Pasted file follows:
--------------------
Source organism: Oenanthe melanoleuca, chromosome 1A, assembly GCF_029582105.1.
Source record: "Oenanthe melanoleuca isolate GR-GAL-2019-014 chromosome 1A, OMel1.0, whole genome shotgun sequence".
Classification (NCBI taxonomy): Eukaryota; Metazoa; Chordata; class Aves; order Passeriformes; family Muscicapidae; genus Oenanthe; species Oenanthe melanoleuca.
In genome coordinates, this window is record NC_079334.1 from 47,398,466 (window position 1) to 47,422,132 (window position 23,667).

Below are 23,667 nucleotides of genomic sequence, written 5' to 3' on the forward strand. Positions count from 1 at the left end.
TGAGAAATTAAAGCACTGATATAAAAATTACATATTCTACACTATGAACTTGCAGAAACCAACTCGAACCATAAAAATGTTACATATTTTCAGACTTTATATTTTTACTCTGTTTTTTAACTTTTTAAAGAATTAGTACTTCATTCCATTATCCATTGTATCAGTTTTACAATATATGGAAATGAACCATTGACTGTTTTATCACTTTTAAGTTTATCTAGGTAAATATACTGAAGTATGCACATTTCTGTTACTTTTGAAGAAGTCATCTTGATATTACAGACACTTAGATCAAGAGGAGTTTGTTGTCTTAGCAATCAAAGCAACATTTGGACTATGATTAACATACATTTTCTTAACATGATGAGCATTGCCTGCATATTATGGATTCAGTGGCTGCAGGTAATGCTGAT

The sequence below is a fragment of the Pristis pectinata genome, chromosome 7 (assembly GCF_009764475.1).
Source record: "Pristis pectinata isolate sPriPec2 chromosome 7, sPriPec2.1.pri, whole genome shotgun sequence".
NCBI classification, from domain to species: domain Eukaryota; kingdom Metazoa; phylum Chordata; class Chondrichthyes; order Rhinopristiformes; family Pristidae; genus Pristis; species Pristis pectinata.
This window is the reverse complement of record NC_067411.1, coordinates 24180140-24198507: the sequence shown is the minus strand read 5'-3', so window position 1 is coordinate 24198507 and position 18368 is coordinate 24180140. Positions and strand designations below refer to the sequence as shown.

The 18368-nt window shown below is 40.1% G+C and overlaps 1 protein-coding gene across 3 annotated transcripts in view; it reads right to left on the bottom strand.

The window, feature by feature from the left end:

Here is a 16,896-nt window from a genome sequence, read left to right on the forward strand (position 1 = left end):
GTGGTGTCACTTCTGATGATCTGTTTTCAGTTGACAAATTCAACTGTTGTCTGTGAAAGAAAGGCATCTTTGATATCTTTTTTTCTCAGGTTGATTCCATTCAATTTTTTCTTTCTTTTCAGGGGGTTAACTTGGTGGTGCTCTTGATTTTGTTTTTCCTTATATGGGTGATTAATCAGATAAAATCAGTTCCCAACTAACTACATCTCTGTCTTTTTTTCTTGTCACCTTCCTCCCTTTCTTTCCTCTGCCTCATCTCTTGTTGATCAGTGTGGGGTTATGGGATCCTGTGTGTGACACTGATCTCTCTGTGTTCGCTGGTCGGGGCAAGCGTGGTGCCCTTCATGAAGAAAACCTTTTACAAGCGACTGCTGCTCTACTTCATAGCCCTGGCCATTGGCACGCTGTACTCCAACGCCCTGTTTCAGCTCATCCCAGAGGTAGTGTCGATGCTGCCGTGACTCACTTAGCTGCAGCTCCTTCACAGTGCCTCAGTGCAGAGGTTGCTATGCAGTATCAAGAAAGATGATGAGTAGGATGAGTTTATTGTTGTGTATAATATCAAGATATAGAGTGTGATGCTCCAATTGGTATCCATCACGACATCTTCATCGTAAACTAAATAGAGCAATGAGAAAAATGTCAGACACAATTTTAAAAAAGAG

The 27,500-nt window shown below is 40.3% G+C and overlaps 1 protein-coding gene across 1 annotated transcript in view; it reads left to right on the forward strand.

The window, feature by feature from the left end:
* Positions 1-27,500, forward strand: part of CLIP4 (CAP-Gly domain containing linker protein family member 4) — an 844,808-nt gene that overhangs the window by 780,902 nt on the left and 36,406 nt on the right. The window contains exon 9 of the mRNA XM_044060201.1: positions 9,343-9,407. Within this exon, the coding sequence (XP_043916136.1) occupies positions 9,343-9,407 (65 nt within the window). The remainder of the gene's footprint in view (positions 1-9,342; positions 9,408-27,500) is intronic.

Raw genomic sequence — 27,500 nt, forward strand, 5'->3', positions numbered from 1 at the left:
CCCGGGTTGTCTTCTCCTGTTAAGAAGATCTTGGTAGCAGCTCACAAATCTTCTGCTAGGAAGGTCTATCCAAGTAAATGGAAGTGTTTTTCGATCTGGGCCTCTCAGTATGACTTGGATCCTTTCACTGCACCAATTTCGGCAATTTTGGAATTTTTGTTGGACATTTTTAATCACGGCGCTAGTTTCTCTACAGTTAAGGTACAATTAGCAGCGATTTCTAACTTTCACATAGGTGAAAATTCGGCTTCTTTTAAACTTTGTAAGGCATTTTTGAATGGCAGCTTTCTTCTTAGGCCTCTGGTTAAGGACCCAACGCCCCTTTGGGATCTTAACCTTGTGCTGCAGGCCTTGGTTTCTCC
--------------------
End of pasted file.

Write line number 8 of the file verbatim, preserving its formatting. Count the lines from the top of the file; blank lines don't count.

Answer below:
Source record: "Pristis pectinata isolate sPriPec2 chromosome 7, sPriPec2.1.pri, whole genome shotgun sequence".